Into the vortex?
Out of my headRemember those 1.5 billion dollars that were given to us by our Saudi friends (not masters) just about a year ago? Talented samdhi and finance minister Ishaq Dar had told us at the time that there were no preconditions to this “gift for the people of Pakistan.”
Out of my head
Remember those 1.5 billion dollars that were given to us by our Saudi friends (not masters) just about a year ago? Talented samdhi and finance minister Ishaq Dar had told us at the time that there were no preconditions to this “gift for the people of Pakistan.”
According to him, it was neither a loan nor was it for services rendered. The plan was to use the funds on different development projects in various sectors, including energy, infrastructure, railways, communication and transportation. Great! Good for us and the Sharifs and the Saudis. And Santa Claus is real too.
As they say, there’s no such thing as a free lunch. Now it’s time to pay the piper. The Saudis say we are already part of their coalition (shall we call it the-coalition-of-the-not-so-willing-but-certainly-paid-for?) against the Yemeni Houthi rebels.
We are kind of hemming and hawing and saying that we are committed to the territorial integrity of Saudi Arabia (which is not under any threat at the moment) and to the defence of the Holy Mosques (also not in any danger) but have not said (yet) that our soldiers will be there on the frontlines fighting the Houthis. However, about 300 Pakistani soldiers have already departed for Saudi Arabia to take part in a joint military exercise codenamed ‘Al-Samsam 5’ in the Shamrakh field, north of Baha, training for war in mountainous terrains.
At this stage, I wouldn’t want to be the one placing bets on our ultimately not getting directly embroiled in a war that is not ours, a war that should not be painted in the simplistic Shia v Sunni terms that the Saudis want it to be, and a war that will have many disastrous consequences for us (least of all damaging our relations with Iran and further fuelling the sectarian violence that has nearly torn apart this country in the last two decades).
Not that the Sharif government (which Sharif government I’m talking about I’ll leave you to decide) is that keen to join the Saudi conga line. They are aware of the potential fall-out and the Pakistani public is decidedly against any such adventure, tired as it is of fighting America’s proxy wars in the region and the bloody blowback from them.
But the Sharifs (both of them) may be powerless to resist for too long. Not only do a huge number of Pakistanis live and work in Saudi Arabia, their remittances back home playing a critical role in Pakistan’s economy but Nawaz Sharif, personally, owes the House of Saud just too damn much. They saved him when General Musharraf was seeing bloody red. They housed him and his family for nigh on ten years, treated him like a king, became his business partners, and then ultimately helped pave the way for his return to Pakistan (and, eventually, back to power). And don’t forget those pesky 1.5 billion dollars, desperately needed at the time to show off the Nawaz-Shahbaz-Dar skill at managing the economy.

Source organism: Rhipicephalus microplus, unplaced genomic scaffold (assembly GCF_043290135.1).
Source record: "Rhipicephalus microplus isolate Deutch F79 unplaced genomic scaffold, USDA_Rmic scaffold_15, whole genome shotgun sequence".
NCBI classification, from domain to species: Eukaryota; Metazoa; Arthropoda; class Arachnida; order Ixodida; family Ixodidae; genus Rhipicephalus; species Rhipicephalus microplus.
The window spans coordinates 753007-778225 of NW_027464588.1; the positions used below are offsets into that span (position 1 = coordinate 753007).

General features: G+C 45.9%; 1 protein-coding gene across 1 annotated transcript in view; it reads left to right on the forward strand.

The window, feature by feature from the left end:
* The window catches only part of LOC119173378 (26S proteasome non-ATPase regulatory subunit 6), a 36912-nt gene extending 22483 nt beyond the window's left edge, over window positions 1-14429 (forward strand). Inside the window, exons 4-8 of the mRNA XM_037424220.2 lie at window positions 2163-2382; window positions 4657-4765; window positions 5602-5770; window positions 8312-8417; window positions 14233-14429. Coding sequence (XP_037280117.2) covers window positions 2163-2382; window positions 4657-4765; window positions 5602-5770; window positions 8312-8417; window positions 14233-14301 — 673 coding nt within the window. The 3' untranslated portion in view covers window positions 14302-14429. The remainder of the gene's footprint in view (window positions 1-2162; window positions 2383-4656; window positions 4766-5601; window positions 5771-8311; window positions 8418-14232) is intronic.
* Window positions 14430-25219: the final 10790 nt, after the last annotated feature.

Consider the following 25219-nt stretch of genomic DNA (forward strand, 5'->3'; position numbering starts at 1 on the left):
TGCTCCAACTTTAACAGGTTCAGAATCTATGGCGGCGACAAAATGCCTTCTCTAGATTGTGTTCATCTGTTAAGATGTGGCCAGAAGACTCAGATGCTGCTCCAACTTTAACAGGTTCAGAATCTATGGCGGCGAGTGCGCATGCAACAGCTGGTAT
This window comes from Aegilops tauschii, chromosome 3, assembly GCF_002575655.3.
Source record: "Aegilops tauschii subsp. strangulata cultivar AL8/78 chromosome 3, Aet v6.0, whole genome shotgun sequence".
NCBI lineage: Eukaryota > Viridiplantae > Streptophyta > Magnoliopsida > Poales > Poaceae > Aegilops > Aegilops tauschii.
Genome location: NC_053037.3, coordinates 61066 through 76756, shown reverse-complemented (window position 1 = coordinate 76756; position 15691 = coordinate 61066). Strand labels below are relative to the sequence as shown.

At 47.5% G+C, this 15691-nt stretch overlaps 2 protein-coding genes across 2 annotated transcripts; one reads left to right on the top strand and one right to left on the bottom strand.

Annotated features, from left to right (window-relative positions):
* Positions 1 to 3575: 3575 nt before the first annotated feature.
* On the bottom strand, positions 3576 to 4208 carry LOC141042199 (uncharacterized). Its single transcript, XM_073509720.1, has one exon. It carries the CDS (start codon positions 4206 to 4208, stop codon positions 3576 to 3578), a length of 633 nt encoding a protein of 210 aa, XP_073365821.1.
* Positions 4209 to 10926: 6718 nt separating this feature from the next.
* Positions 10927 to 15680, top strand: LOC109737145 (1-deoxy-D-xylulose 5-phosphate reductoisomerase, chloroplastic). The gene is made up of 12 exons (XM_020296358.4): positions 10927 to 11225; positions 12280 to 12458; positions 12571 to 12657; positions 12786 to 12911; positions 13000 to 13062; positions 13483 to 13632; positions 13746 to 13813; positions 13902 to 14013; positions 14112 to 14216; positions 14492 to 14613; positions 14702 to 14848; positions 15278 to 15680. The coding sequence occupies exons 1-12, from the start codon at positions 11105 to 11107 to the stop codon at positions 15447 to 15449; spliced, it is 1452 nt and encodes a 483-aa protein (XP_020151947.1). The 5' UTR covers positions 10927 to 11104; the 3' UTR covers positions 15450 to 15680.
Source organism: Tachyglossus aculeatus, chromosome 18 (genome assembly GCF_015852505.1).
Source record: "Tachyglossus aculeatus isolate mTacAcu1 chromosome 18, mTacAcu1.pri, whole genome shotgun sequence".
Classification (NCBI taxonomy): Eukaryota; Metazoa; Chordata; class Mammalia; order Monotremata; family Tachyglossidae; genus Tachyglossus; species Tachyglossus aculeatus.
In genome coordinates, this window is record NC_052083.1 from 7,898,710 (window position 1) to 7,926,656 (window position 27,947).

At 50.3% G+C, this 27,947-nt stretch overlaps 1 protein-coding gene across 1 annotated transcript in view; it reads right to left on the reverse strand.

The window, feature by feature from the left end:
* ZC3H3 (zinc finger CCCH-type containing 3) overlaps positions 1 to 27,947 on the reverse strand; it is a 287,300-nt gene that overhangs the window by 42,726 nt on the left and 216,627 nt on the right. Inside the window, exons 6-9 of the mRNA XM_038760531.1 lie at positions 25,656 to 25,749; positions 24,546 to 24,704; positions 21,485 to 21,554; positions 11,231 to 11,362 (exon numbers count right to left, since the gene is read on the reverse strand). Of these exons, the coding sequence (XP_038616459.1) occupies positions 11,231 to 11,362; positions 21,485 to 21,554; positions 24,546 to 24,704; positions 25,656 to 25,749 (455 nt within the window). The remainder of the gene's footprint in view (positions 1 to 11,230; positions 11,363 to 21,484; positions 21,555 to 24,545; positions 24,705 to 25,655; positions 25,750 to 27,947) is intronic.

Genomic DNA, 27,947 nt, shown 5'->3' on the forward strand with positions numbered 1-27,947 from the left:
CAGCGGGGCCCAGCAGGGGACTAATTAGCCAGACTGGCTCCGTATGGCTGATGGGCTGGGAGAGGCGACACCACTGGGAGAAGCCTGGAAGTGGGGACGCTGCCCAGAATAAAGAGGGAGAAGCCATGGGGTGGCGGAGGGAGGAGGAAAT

As for Raheel Sharif (the person really in charge of our foreign policy), he has his hands full with Operation Zarb-e-Azb and trying to clean up Karachi. But he also heads an organisation that has wanted more arms and equipment. Also don’t forget that it was an army man (Ayub) who sent (then brigadier) Ziaul Haq’s brigade to act against the Palestinians at the behest of the Jordanian king. The Palestinians have not forgotten or forgiven ‘Black September’.
It was then Ziaul Haq himself who – in line with US policy – happily manufactured the Afghan ‘jihad’ against the Soviets. And it was Musharraf who allied himself with George Bush Jr and Dick Cheney in the aftermath of 9/11. The result of our Afghan adventures has been the ‘Talibanisation’ of a large segment of our society, unheard levels of terrorism, and sectarian killings.
The billions we received from the Americans and their western allies for our services may have enabled the powers-that-be to buy lots of fancy new toys and fuelled their regional aspirations (while lining the pockets of a very small percentage of Pakistan society’s upper echelons) but the cost to the country as a whole has been too high. The Saudis have had a huge role to play in this, instrumental as they have been in funding and exporting their puritanical and extremist brand of Wahhabism to Pakistan over the past 30 years, a policy which has significantly altered the Sufi-inspired, fundamentally tolerant nature of our society.
The cost of our mercenary activities in the past has been too high. I can only hope that either better sense prevails this time or the situation in Yemen resolves itself before we are sucked into the vortex.
The writer is a freelance columnist.